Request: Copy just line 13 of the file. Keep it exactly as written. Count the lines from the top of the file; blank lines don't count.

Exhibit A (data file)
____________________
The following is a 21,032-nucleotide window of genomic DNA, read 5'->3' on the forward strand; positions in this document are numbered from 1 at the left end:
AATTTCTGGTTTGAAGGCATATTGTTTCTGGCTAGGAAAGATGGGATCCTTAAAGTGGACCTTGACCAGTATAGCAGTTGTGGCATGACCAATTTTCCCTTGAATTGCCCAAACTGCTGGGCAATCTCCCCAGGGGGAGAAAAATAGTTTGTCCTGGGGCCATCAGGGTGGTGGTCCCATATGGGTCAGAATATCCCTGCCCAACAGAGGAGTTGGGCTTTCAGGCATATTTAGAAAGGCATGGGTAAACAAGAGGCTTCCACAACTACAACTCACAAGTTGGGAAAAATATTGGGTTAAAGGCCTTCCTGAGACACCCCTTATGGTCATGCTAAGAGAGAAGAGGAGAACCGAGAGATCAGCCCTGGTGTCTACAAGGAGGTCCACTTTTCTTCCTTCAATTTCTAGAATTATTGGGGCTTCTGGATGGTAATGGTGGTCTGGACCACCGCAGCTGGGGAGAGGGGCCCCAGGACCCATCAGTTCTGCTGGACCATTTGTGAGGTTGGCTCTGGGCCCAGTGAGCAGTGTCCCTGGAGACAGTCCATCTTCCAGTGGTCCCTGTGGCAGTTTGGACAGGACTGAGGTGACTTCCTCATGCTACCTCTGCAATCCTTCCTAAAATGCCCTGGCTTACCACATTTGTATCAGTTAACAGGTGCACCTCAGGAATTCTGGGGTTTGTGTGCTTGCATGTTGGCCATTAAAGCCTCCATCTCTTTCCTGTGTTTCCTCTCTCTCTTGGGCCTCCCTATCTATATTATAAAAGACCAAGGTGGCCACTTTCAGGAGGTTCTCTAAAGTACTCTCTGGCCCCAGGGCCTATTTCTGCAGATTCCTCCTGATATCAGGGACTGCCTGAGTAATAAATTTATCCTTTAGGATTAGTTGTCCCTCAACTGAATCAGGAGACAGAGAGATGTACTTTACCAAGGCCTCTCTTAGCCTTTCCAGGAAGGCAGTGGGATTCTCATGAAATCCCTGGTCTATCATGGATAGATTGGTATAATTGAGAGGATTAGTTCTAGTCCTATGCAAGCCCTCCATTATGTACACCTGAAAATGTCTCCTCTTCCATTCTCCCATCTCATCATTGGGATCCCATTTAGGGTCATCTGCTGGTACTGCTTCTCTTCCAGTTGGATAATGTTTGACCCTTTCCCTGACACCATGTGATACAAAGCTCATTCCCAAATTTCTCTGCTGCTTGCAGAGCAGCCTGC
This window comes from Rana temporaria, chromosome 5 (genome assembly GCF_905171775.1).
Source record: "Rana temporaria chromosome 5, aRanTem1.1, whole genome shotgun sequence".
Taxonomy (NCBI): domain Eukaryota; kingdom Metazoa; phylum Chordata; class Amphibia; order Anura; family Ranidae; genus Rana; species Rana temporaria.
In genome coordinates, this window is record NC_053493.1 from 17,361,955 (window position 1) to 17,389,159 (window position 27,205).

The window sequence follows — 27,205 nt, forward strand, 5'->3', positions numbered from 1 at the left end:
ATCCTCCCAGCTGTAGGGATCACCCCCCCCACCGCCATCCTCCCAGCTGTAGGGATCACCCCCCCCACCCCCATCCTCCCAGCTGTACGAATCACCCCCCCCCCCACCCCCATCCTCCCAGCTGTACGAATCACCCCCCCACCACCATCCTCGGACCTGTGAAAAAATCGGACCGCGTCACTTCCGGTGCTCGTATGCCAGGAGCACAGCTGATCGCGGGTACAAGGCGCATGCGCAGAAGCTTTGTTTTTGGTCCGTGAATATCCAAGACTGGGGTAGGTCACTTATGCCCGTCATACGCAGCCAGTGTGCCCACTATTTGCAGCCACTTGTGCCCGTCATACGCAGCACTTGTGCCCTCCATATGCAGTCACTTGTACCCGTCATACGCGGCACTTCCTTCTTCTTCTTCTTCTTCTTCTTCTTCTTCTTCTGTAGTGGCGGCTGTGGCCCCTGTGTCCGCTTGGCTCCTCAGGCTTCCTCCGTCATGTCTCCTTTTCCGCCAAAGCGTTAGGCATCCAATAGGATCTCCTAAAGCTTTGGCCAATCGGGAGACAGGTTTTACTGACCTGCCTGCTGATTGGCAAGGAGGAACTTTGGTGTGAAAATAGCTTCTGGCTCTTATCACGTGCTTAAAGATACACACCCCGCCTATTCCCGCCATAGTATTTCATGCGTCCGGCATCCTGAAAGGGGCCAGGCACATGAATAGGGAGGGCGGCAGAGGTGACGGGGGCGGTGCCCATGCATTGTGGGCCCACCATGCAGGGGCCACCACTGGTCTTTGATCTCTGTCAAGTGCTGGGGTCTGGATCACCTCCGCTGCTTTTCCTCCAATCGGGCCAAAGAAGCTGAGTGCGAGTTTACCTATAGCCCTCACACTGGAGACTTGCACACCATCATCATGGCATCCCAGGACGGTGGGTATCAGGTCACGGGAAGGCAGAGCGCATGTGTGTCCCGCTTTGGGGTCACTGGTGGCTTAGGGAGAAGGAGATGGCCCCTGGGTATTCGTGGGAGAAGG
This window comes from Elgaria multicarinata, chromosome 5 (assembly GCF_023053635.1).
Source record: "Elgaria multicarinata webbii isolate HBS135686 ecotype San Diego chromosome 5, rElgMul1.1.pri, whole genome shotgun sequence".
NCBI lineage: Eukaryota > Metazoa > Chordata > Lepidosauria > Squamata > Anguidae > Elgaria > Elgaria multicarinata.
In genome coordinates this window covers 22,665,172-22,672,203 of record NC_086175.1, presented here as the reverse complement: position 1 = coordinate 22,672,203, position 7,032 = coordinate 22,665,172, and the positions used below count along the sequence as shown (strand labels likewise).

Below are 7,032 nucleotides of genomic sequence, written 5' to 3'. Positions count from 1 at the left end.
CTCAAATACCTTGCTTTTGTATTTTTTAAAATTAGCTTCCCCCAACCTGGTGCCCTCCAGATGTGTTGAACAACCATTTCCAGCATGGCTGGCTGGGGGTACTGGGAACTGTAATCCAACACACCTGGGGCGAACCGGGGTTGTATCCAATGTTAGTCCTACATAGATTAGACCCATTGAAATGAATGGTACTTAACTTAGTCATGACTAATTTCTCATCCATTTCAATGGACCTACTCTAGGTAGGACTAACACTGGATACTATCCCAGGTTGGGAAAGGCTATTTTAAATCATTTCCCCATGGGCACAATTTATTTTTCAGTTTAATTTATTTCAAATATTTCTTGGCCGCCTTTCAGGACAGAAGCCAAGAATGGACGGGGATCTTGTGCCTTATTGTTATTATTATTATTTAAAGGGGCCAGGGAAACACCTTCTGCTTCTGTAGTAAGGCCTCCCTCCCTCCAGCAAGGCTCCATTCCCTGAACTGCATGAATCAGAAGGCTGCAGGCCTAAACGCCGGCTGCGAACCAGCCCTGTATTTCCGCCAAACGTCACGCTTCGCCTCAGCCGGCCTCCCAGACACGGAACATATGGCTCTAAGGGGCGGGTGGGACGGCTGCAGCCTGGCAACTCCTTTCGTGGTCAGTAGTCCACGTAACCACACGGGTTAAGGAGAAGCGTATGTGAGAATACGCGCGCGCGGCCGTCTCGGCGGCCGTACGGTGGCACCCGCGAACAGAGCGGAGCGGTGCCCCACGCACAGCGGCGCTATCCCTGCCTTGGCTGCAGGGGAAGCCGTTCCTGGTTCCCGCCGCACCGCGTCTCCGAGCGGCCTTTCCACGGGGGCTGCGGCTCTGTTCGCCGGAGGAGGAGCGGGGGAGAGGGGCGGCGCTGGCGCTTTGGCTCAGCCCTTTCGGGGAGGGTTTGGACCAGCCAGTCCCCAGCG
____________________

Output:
Below are 7,032 nucleotides of genomic sequence, written 5' to 3'. Positions count from 1 at the left end.